In this Article:
How to Reach Kotagiri
Where to Stay in Kotagiri
Ideal Time to Visit Kotagiri
Best Places to Eat in Kotagiri
The British Collector of Coimbatore, John Sullivan, made an expedition in 1819 up the Nilgiris. He did so with an army of soldiers, ponies, and elephants maneuvering forests and high cliffs. It is believed by some that he was in search of fugitives. However, he did not locate fearful outlaws but a foggy valley, which brought back memories of a gentle Swiss scenery in spring.
Some two hundred years later, it looks less like the Swiss scenery Sullivan saw. Now, the valley is filled with the shimmering green of the vegetable gardens and tea plantations, which the said Sullivan brought to the valley while he stayed in this mountainous land with green meadows.
A drive into Kotagiri will greet you with the gently shaped Nilgiris or Blue Mountains (British name), as well as a green blanket of vegetable and tea plantations.
One of the best guesthouses in Kotagiri is called Teanest Nightingale. This is a 120-year-old cottage with four rooms. The tiled roof is pitched and the exterior is earthy-red complementing the classic interiors. This guesthouse is the ideal getaway from the hustle-bustle world. Each room is comfortable and carries the name of a local bird.
Kotagiri is a quiet, charming getaway. Of the three Nilgiri hill stations, it is the oldest and smallest. The other two are Ooty and Coonoor. If you are looking for a place with bubble baths prepared by the butler and staff wearing white gloves, this is not it. However, if you seek a sanctuary of peace where you can become one with nature, this is the place for you. You can watch the sunrise and set from your private space in the Teanest Nightingale guesthouse. As the sun rises and moves across the sky, the ringing bells and resounding chants from the temple close by may awaken you to a pleasure full day. Your senses will enjoy the sweet songs of the birds flooding your ears.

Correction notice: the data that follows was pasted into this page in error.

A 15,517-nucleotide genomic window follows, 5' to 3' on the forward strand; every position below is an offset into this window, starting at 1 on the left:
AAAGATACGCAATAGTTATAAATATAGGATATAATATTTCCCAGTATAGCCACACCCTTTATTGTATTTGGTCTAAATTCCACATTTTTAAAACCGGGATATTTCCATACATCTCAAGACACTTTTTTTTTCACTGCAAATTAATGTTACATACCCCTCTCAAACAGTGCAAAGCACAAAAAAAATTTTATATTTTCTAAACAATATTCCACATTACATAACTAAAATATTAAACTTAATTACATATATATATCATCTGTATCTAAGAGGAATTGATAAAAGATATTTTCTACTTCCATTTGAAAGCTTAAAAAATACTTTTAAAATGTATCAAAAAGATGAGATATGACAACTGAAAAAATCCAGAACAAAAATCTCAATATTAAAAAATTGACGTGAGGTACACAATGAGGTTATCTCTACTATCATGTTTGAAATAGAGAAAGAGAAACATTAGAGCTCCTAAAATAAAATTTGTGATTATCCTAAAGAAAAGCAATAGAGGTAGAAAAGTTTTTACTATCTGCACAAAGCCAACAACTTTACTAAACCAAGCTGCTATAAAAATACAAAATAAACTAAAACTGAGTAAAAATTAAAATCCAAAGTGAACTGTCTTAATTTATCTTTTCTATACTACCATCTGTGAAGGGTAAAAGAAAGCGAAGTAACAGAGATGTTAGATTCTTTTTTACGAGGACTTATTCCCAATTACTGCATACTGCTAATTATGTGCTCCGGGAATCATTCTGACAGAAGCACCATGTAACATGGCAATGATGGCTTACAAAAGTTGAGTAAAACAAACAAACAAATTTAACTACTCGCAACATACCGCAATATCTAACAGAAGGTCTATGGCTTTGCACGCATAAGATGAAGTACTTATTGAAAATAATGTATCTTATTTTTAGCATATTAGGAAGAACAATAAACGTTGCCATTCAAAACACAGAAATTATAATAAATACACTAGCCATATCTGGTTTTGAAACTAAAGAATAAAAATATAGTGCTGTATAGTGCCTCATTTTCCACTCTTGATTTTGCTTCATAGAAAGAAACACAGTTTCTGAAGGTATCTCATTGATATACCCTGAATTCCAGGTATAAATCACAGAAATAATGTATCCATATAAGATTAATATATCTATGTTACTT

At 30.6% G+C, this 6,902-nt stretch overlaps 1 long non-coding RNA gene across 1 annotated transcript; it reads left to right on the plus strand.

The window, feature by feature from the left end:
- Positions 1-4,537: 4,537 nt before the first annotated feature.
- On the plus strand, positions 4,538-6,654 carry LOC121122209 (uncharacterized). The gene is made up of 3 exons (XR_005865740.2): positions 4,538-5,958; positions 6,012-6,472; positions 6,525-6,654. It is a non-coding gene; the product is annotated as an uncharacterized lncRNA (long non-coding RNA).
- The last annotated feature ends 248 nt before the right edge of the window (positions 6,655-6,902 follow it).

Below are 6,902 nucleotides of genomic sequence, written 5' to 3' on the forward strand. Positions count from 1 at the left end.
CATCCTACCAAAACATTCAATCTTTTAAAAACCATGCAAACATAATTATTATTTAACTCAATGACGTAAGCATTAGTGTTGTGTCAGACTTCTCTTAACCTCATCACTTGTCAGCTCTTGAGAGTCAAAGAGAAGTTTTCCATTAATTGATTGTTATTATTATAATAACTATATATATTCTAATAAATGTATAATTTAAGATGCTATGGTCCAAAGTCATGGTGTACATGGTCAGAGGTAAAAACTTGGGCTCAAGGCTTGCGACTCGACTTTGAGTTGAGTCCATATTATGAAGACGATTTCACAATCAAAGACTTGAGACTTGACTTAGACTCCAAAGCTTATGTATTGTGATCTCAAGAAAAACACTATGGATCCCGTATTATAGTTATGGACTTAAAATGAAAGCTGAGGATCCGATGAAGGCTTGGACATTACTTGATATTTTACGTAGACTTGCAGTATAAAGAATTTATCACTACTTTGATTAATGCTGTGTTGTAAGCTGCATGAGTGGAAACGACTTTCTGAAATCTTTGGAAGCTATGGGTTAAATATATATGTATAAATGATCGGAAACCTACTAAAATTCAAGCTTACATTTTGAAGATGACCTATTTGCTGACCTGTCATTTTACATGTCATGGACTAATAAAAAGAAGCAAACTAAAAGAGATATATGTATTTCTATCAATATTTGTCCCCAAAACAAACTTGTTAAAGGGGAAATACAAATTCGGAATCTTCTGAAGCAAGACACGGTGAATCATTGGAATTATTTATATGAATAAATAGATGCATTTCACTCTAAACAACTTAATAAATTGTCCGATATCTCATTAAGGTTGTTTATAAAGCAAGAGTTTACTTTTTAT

You can have a delicious breakfast on the patio of the cottage as the sun glides over the lawn bordered by lovely flowers. To add more pleasure, include a cup of sweet-smelling Nilgiri tea. This amazing experience will make you thankful for the blessing of being in a beautiful haven in this fleeting world.
Nothing matches horseback riding at the nearby Western Hoofs Equestrian Centre. Even if you have not ridden in a long time, once you get on that horse, you will remember the freedom it gives as the horse’s mane sways through the wind, and it twitches its ears. You can slowly ride for hours and experience the refreshing atmosphere and utmost peace. Riding the mud paths on 50 acres of green tea plantation land partly covered in fog is unforgettable. This is a very romantic place where you can sip on tea and spend time alone with the person you love.
During the plucking season, you will see many tea pluckers slowly making their way across the elevated areas of the plantation. They are so engrossed in their tasks they seem oblivious of their beautiful surroundings. However, visitors are captivated by the beauty and plainness of their homeland. You may also see a few Indian bison strolling through the plantations, feeding on the shrubbery and leaving the tea leaves behind as evidence of their presence.
When you have finished your exciting ride, you will return to the Centre. There, you will be welcomed by the nine horses in the stables: Marwari and Kathiawari horses, Shetland pony, and two thoroughbreds that Santosh Kumar owner of the one-year-old center says are from the lineage of Mohenjo Daro. Shorter half-hour rides and two-day riding adventures are also offered at the center.
The unspoiled delights of living in the country surround you: no traffic on the road far fewer traffic jams. White, feathery egrets stand on the limbs of trees; fields and fields of tea plantations extend to the horizon and the shrines by the wayside are filled with pilgrims kneeling in prayer. Native people purchase their ground provisions and vegetables mixing with Kota folk who have hunting tools, portraits, and normally bulky silver jewelry on exhibition at the memorial to Sullivan.